Swine flu – A/H1N1 influenza: 2010 World Cup threatened?

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Has the swine flu become the number one enemy among football fans across the world? The World Health Organization (WHO) said Thursday that it was collaborating with the South African government to find measures to deal with a possible spread of the virus during the 2010 FIFA World Cup event. Over half a million football enthusiasts are expected at the international sporting event in South Africa next year.

The World Health Organization (WHO) and the International Football Federation (FIFA) are concerned over the possibility that the World Cup, to be held in 2010 in South Africa, could be threatened by the Swine Flu.

Swine flu – A/H1N1 influenza: Symptoms and treatment

 New cases of the swine flu are recorded each day all over the world, raising serious concerns among populations. The place of origin of the virus is unknown. The World Health Organization (WHO) has released information on the symptoms and treatment of swine flu. The swine flu also known as the A(H1N1) influenza virus is new and has never before circulated among humans. The virus is not related to previous or current human seasonal influenza viruses. It is spread from person-to-person. It is transmitted as easily as the normal seasonal flu and can be passed to other people by exposure to… Read more

“WHO is in consultation with the South African government and the organising committee of the FIFA confederation 2009 and the World Cup 2010. We are working with the government to be able to best respond to any kind of public health event that could happen during large mass gatherings like the two football cups.” Aphaluck Bhatiasevi, a spokesman for the WHO Thursday told Afrik-news.com.

In an interview with Le Monde, Aphaluck Bhatiasevi further explained that the WHO is studying “the (South African) government’s projects” as well as “all measures that could be put in place to deal with outbreaks”. The World Cup will take place during the winter season (in the southern hemisphere), a favourable period for influenza epidemics.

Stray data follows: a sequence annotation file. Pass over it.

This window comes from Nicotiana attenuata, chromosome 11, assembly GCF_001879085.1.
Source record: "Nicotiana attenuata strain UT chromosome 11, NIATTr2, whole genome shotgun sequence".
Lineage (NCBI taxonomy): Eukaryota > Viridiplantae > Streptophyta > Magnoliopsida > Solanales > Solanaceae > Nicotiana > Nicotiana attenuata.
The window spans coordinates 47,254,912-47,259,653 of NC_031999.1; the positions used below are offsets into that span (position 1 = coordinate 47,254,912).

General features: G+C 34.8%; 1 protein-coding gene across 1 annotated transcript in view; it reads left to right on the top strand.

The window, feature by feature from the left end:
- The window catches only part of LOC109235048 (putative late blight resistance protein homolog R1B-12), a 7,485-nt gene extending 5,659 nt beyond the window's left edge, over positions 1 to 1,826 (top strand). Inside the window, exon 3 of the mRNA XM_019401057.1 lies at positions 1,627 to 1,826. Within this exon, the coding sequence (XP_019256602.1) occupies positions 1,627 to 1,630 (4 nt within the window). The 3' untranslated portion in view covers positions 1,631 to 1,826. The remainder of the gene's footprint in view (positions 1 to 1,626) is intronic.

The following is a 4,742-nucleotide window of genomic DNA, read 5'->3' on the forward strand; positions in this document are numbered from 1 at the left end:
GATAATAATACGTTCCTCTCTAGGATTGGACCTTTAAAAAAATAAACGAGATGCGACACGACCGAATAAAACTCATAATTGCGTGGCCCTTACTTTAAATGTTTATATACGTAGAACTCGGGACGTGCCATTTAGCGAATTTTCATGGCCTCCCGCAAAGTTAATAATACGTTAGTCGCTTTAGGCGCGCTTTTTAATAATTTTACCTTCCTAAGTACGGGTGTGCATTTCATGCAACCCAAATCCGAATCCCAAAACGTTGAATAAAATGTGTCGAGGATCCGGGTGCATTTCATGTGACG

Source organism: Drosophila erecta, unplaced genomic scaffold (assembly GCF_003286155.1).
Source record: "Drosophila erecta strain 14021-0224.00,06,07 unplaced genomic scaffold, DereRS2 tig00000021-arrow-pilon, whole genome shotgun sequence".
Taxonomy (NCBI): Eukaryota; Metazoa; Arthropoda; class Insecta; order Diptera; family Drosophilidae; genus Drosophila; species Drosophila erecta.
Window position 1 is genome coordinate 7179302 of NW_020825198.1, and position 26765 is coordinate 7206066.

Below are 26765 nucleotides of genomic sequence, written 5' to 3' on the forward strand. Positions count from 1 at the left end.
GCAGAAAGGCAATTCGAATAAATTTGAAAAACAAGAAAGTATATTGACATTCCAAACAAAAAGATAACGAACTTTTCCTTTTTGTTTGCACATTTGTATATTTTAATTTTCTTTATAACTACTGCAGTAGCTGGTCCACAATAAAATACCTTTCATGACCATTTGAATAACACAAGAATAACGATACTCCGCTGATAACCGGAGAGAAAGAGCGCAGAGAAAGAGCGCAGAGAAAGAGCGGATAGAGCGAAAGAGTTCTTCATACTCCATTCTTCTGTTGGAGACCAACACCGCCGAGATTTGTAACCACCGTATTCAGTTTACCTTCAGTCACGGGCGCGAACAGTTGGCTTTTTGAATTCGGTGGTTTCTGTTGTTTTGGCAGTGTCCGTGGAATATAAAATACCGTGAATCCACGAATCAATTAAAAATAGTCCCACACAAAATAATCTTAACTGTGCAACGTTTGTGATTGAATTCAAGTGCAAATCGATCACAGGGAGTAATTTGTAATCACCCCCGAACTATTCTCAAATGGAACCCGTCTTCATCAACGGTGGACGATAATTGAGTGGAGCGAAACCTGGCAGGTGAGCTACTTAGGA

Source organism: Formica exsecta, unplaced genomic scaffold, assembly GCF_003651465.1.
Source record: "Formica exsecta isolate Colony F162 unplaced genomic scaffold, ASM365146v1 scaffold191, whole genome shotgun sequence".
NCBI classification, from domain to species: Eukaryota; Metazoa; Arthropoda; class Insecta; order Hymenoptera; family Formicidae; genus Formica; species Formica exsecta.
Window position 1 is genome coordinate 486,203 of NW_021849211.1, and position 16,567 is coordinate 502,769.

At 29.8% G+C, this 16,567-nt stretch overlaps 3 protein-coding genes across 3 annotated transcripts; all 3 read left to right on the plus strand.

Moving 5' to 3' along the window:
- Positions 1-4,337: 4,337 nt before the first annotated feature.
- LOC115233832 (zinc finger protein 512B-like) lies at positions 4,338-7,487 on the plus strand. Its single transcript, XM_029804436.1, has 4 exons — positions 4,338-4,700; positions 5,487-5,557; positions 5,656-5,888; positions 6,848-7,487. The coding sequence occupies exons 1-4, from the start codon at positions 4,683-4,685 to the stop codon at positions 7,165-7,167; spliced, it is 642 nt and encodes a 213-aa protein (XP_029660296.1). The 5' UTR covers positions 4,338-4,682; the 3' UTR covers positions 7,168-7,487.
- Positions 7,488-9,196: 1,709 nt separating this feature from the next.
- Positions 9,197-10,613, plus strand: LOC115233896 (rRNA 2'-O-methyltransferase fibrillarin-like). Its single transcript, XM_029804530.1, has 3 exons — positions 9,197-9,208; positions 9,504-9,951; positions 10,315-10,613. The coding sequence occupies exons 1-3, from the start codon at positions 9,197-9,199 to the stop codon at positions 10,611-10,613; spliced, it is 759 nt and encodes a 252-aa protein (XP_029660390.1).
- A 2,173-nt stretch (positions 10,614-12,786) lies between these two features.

FIFA, according to 20 minutes, a Swiss daily, Tuesday indicated that it has been in “constant consultation with the WHO for several months.” “They keep us informed of developments concerning the pandemic, not only in South Africa but wherever we organise events. For the moment it is too early to envisage a scenario or make decisions. We do not speculate on what the future holds,” the Federation said.

On the question of a possible cancellation, the Football Federation insists that the World Cup will take place as scheduled, at least for now. Any decision leading to the cancellation of the World Cup, according to Aphaluck Bhatiasevi, would be up to local authorities to make, because they will have to bear the economic and social consequences. Some 630 000 World cup tickets have already been sold.

The WHO urged football fans going to Germany for the previous World Cup in 2006 to get vaccinated against measles. This time, the organisation is even more cautious with the Swine flu. Four months after its appearance in Mexico, the swine flu has caused 816 deaths and has affected almost every country on the planet.

2010 World Cup  South Africa's preparation to host the games on African soil for the first time but also individual African countries' determination to take part in the historic event. Five African countries - Cameroon, Nigeria, Algeria, South Africa and Ghana - are selected to join twenty seven teams from around the world to battle it out on the football pitch for the gold trophy. One by one, the African teams are eliminated, but Africans will not be bogged down as they rally behind their compatriots on the wings of the vuvuzela, a far cry from the near diplomatic row between Algeria and Egypt during the qualifiers. Ghana are the last team to leave but not before African unity becomes reality...
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